The final speaker at COST298 is Peter Mechant, who draws our attention to the different modes of participation in social networking, and begins by showing a number of existing approaches to understanding these different participatory modes. Interactivity can also be divided in user-to-user, user-to-document, and user-to-system interaction, and each of these forms of interaction can be further subcategorised (e.g. can documents only be accessed, or can users add information; indeed, can document creators specify the range of interactions which they wish to allow).
Peter and his colleagues examined some 33 Websites of relevance to Flemish Internet users, checking them against these criteria. From this, they distinguished experience and sharings iets, tool and information sites and social network sites. Experience and sharing Websites (e.g. Flickr or last.fm) lacked direct communication functions and did not provide much information about the activities of others, but provided ample opportunity to provide metadata and network with others. The focus here is on facilitating users' sharing of experiences. Tool and information Websites (e.g. Slashdot, IMDB, del.icio.us, Twitter) scored very low on all interaction dimensions and provided only for very specific functions. Social networking sites (Facebook, Slideshare) scored very highly on all interaction categories, enabling direct social interaction. Are all Web 2.0 sites social network sites, then, or are social networking sites only a subcategory of Web 2.0?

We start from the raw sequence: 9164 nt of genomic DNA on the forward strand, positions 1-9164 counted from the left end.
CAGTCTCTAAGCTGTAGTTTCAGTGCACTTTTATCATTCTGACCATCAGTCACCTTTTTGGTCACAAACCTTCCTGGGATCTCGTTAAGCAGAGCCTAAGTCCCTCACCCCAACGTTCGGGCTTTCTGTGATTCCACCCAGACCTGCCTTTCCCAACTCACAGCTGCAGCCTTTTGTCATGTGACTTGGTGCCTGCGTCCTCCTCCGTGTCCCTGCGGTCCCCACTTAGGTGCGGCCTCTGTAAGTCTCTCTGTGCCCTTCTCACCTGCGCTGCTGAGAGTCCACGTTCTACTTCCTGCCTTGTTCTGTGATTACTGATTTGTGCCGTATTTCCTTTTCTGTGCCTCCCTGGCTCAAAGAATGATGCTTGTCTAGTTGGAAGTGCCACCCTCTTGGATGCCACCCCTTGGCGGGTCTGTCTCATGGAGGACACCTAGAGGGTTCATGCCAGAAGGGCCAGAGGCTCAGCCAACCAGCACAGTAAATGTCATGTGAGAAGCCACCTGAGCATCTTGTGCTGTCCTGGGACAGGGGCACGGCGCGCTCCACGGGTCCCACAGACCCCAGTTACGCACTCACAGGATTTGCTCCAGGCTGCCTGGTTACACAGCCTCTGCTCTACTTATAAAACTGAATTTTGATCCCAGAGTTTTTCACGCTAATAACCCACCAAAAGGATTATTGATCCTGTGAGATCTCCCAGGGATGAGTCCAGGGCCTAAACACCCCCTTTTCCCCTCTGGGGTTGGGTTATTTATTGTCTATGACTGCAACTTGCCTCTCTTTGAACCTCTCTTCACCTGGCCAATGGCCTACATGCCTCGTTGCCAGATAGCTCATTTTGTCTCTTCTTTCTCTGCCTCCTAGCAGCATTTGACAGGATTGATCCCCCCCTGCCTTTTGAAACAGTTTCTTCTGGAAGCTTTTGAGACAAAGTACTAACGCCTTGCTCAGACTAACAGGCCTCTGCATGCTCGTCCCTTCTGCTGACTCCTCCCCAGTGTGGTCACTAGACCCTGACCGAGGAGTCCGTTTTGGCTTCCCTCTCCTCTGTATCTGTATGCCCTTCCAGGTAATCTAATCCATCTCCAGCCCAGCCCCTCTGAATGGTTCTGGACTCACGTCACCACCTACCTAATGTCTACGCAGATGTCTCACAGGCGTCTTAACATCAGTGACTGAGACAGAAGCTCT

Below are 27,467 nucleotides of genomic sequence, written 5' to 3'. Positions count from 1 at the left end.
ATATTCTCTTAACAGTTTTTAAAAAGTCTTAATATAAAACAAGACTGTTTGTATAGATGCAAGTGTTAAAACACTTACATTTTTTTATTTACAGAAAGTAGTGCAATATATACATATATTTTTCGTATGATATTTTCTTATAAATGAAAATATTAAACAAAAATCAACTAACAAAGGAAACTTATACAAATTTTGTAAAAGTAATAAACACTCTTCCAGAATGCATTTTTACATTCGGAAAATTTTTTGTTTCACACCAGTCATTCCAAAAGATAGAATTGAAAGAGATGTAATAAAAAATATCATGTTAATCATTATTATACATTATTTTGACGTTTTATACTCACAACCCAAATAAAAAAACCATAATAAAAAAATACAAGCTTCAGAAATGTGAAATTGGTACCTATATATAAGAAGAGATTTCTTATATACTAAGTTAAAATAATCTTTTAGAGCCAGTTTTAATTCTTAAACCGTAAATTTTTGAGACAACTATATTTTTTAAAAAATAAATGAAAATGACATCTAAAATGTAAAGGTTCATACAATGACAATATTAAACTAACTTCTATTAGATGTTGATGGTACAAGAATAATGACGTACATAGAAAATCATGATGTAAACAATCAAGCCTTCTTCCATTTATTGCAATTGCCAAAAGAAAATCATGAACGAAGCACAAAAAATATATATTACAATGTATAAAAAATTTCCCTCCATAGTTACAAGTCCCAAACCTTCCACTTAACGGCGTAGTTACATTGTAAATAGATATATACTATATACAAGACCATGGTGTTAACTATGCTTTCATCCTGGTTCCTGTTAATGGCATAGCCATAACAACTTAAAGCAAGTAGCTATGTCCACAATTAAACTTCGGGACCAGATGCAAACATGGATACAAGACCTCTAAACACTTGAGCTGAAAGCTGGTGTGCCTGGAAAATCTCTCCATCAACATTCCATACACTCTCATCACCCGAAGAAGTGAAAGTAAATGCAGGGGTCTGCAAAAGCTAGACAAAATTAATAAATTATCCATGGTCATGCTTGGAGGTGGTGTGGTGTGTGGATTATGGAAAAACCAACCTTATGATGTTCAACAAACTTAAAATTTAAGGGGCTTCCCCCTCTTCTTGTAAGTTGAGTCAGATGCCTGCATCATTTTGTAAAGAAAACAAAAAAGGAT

Very interesting - though I'm surprised by which categories specific sites were placed in! How, for example, did Slideshare and Flickr end up in different categories? There's a discussion to be had about category definitions,I think...